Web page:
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Mol Endocrinol. 1994 Aug;8(8):1006-20.

Cloning, expression, and alternative splicing of the receptor for anti-Müllerian hormone.

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Unité de Recherches sur l'Endocrinologie du Développement, (INSERM), Département de Biologie, Ecole Normale Supérieure, Montrouge, France.


Anti-Müllerian hormone, also called Müllerian-inhibiting substance or factor, is a glycoprotein dimer belonging to the transforming growth factor-beta superfamily and synthesized by immature Sertoli cells and postnatal granulosa cells. Anti-Müllerian hormone plays a key role in sex differentiation by inducing the regression of Müllerian ducts in the male fetus. It is also responsible for the stunting and masculinization of fetal ovaries in bovine freemartin fetuses and may be involved in the control of follicular maturation in the postnatal ovary. Using a degenerate probe for a consensus region of the transforming growth factor-beta receptor superfamily to screen a complementary DNA library from rabbit fetal ovaries, we cloned a complementary DNA coding for a transmembrane serine/threonine kinase, which is expressed around the fetal Müllerian duct, in fetal and adult granulosa cells, and in immature Sertoli cells. Two transcripts, generated by alternative splicing of an exon coding for an N-terminal 61-amino acid domain, are strongly expressed in anti-Müllerian hormone target organs and Sertoli cells. The longer, 569-amino acid, isoform binds anti-Müllerian hormone when transiently expressed in COS cells and is believed to encode its functional receptor.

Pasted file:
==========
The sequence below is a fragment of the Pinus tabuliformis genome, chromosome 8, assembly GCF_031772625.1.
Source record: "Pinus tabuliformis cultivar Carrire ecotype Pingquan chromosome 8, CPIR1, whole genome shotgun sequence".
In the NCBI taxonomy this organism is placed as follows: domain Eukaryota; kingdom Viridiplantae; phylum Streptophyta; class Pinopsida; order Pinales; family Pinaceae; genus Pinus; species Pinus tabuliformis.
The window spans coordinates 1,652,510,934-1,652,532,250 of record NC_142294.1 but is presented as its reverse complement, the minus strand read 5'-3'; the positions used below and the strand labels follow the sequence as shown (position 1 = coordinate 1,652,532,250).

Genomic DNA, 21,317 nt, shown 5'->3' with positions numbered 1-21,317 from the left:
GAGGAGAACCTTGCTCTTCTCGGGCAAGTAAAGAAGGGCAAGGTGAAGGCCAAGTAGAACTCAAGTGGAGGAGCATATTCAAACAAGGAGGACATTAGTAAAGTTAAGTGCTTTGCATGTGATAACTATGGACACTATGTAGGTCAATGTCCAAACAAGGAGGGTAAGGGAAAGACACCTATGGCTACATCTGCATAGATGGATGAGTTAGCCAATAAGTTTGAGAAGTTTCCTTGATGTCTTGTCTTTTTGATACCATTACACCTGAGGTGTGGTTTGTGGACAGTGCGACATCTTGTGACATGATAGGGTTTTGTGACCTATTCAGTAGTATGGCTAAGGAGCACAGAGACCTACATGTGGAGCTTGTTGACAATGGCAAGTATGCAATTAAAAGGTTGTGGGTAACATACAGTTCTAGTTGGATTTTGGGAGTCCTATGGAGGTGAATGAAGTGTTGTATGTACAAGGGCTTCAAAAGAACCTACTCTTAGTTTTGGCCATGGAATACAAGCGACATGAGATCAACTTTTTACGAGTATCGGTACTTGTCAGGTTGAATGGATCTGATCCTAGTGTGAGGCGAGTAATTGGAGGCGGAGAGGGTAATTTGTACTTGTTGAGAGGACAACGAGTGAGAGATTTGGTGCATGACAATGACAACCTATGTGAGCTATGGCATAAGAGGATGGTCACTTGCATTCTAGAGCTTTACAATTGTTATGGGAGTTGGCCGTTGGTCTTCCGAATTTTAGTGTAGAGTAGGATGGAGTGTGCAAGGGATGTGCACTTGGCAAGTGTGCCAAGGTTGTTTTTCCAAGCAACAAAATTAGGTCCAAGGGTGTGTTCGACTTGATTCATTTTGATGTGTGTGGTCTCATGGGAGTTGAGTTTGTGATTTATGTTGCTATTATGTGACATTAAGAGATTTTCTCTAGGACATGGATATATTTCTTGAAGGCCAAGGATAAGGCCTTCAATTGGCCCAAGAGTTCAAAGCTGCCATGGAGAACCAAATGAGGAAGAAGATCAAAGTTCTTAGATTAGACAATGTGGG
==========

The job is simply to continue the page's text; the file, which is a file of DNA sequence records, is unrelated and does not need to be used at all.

[Indexed for MEDLINE]

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